Gelotophobia Basics

Dictionary Medical

The Gelotophobia is an anxiety disorder in the field of social phobias. Those affected have an abnormal fear of being laughed at by others and therefore withdraw socially.

What is gelotophobia?

Phobias are mental illnesses that are characterized by anxiety. The patients suffer from unnaturally extreme fears of certain situations, certain living beings or objects. In the German specialist literature, phobias are also referred to as anxiety disorders. To characterize a phobia in more detail, the Greek loan word is preceded by the fear-inducing phenomenon.

Gelotophobia is accordingly an excessive fear of laughing (gélōs – laugh) people. Gelotophobia patients are irrationally afraid of being laughed at by other people. This makes gelophobia one of the social phobias’ anxiety disorders. The quality of life of social phobics is limited due to social avoidance behavior.

There are other restrictions for gelotophobics. Patients cannot use humor, exhilaration, and laughter in their lifestyle because they see a threat in every laugh. Michael Titze introduced the term gelotophobia in 1995 and used it to describe people who regard themselves as ridiculous in a global way and who therefore see a degradation of themselves in every laugh of their social partners.


The causes of gelotophobia can vary widely from case to case. In principle, however, the anxiety disorder is usually based on an event that has severely impaired the patient’s self-esteem. Most gelotophobia patients develop the primary type of shame that underlies the disorder in childhood.

In many cases, the feeling of shame arises from disinterest or emotional coldness that a child encounters on the part of their caregivers. For most patients, primary shame formation is followed by repeated traumatic experiences that are characterized by mocking, teasing, or laughing laughs. The more often the person concerned encounters mocking laughter, the more his perception changes.

Areas of perception are generally selective. Expectations shape the perception of a situation just as much as previous experiences. In a certain way, the person concerned only takes in what he wants to perceive or expects to perceive. Since patients with gelotophobia were confronted with mocking laughter more often in the past, they soon expect every laugh to be mocking.

Symptoms, ailments & signs

People with gelotophobia are afraid of being laughed at. They show social avoidance behavior so as not to be ridiculous in public. They rate humorous statements from their environment as paranoid.

Those affected can hardly or not at all deal with other people in a humorous or happy manner. The patients rate themselves and their own bodies extremely critically and often consider their verbal and non-verbal communication skills to be below average. Their negative self-worth causes the patient to develop feelings of inferiority.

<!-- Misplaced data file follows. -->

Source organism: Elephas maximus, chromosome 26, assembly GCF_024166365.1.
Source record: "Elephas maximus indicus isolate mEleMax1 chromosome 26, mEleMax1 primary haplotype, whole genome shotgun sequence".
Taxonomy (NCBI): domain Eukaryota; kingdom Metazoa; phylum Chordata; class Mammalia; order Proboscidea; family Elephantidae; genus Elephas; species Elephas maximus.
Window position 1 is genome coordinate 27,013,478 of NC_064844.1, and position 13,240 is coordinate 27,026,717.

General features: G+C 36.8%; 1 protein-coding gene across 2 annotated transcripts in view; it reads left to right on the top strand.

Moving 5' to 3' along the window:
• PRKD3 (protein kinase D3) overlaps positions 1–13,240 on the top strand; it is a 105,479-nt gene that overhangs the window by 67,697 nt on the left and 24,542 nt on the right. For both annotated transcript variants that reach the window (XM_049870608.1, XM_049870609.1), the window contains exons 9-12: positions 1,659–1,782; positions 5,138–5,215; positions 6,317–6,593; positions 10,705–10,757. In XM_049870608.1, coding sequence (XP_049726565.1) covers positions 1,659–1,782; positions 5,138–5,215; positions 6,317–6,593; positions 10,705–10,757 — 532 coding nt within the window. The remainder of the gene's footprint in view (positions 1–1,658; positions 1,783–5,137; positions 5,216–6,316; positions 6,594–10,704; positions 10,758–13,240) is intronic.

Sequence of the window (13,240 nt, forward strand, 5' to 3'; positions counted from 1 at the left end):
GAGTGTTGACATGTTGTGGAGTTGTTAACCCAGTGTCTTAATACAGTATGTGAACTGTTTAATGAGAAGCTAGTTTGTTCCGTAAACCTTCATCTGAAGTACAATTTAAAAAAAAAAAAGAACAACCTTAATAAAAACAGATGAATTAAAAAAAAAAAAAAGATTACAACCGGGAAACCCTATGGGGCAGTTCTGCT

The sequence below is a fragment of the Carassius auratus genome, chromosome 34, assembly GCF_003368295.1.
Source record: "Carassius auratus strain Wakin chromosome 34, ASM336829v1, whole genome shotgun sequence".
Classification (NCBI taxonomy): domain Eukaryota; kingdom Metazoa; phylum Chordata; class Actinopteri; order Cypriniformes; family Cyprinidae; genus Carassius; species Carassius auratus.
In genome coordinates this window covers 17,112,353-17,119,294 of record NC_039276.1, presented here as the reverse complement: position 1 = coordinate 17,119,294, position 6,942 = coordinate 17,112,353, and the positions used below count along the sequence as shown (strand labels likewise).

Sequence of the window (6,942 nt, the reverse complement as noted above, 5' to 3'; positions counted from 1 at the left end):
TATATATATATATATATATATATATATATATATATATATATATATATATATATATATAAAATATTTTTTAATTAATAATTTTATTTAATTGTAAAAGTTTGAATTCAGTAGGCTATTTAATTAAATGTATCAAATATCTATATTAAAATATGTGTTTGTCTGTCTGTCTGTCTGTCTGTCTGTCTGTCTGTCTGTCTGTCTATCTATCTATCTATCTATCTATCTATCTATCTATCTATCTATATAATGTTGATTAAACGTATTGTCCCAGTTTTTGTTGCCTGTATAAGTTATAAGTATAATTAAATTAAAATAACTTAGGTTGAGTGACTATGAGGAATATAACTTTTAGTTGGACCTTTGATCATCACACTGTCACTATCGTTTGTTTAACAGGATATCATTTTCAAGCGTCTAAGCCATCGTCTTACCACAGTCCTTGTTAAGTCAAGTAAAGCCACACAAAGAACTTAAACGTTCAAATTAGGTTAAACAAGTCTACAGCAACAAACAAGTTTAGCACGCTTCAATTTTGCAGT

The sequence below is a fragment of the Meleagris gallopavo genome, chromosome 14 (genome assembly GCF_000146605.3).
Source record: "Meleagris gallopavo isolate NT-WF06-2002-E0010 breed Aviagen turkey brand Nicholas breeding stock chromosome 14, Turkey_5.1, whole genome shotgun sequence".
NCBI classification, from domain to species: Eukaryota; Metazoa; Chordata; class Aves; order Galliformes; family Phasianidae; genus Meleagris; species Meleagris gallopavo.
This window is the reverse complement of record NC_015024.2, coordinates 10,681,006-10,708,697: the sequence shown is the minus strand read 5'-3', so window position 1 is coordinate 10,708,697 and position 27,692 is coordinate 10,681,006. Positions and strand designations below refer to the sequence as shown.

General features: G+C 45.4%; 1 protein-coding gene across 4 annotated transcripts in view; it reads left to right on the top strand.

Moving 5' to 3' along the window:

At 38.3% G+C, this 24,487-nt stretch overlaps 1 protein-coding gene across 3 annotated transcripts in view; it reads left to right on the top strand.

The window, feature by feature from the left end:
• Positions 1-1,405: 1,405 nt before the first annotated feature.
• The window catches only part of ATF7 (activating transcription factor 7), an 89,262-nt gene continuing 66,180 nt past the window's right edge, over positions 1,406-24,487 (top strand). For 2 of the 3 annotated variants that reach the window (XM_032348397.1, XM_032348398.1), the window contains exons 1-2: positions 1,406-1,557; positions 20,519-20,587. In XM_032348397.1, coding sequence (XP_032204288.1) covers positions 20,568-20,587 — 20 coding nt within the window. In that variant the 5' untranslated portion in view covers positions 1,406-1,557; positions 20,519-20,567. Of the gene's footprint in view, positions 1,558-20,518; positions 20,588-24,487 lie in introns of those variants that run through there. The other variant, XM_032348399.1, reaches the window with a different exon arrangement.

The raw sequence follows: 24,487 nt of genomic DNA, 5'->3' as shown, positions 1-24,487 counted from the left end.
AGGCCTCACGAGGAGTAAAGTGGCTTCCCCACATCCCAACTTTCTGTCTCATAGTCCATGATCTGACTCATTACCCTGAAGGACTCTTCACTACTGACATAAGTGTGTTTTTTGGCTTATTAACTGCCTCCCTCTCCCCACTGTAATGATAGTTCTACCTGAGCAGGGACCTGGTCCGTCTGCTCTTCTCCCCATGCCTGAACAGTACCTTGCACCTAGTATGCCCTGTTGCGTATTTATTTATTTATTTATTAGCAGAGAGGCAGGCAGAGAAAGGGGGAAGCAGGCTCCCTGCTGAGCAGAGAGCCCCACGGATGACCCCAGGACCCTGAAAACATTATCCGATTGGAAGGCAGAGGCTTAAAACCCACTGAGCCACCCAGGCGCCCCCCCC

The tendency towards direct comparison with others makes those affected feel envious. The patient’s social skills continue to degenerate through avoidance behavior. Often there are also psychosomatic symptoms such as tension headache, tremors, dizziness, blushing or speech disorders.

Laughter often causes aggression in the patient, which can even lead to a loss of emotional control. Gelotophobia can also manifest itself in the form of Pinocchio’s syndrome. In this case, whenever the patient hears someone laughing, they freeze.


The diagnosis of gelotophobia is made by psychologists. Various determinants are listed in the ICD-10, including above all social avoidance behavior and the inability to interact with humor. Gelotophobia is assessed using a questionnaire. In addition to questions and answers, the corresponding sheets also contain pictorial instruments such as cartoons with laughing people.

The test persons use these images to estimate what preceded the situation and what an observer might feel. The detailed diagnosis of gelotophobia corresponds to an explanation of the cause. This explanation of the cause can only take place in direct conversation with the patient.


Gelotophobia leads to very strong psychological complaints and furthermore to depression. In the worst case, the disease can also lead to thoughts of suicide and ultimately to suicide. Even humorous statements from friends and acquaintances that are not meant to be serious are perceived as an attack or an insult.

There are social phobias and, not infrequently, social exclusion. The patients withdraw more and more and no longer take part in social activities. The statements can also lead to aggressiveness or increased irritability. Speech disorders or dizziness also occur. The patient is trembling and often blushing.

Furthermore, a loss of consciousness can occur if the gelotophobia is severe. The quality of life is extremely reduced by the disease and there are considerable restrictions in everyday life and in social life. Treatment of gelotophobia is usually carried out by a psychologist and with the help of medication.

However, it cannot be predicted how long the treatment will last and whether it will really lead to success. The use of medication can also lead to addictive behavior. Gelotophobia itself does not reduce life expectancy.

When should you go to the doctor?

People who suffer from increased anxiety should always consult a doctor. If the feelings lead to a reduced zest for life or emotional suffering in everyday life, help is needed. In the event of social withdrawal or isolation, a doctor should be consulted. If participation in leisure activities or sports interests decreases, a doctor should be consulted. If there is sweating, racing heart, tremors all over the body or inner restlessness, therapeutic help is required.